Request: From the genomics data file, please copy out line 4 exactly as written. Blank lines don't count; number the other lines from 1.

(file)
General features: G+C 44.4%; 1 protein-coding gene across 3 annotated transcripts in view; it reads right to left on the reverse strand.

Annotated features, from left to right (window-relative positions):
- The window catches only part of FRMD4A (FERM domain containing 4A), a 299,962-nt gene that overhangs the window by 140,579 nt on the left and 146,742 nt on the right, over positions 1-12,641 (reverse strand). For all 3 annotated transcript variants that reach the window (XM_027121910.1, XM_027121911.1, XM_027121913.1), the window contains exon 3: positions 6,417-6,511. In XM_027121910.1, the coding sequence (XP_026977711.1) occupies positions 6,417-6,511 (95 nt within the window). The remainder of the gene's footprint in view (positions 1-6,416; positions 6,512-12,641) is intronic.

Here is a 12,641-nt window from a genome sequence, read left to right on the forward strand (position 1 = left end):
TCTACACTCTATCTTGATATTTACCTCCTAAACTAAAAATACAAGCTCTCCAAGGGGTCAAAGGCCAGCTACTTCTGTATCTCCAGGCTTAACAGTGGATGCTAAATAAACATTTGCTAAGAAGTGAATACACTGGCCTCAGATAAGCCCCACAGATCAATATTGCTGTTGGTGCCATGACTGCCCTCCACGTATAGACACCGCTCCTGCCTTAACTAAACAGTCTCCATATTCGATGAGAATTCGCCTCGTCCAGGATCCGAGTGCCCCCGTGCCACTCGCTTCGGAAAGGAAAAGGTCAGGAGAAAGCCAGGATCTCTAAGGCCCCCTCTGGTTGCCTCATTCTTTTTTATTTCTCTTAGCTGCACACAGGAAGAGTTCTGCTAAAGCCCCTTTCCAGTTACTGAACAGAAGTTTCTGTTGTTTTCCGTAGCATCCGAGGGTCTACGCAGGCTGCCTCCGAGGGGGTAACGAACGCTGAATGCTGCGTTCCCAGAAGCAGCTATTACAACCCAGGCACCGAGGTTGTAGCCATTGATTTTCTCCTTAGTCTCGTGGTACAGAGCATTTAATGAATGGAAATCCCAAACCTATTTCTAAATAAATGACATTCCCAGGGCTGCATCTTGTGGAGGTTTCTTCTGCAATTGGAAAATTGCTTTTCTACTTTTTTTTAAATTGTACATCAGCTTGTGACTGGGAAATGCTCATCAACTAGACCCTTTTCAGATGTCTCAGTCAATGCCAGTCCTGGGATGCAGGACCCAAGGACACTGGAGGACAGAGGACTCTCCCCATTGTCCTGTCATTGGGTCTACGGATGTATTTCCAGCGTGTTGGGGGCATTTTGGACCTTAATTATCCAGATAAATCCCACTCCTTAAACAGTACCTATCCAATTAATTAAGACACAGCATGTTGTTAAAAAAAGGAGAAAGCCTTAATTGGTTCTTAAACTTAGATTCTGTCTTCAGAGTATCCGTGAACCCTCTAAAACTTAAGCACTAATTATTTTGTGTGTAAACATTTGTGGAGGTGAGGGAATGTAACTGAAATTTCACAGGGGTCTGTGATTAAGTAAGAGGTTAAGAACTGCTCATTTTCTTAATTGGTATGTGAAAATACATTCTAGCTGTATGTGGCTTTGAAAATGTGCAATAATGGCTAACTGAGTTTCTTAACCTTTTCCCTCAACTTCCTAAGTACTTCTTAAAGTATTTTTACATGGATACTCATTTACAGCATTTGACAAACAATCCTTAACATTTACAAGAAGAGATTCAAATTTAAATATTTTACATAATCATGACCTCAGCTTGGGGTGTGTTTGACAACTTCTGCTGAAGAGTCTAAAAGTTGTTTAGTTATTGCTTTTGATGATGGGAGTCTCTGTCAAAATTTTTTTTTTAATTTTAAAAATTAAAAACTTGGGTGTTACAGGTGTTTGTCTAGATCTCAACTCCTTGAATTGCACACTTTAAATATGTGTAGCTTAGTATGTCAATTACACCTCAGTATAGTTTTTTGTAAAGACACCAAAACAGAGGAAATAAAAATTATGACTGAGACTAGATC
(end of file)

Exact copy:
Here is a 12,641-nt window from a genome sequence, read left to right on the forward strand (position 1 = left end):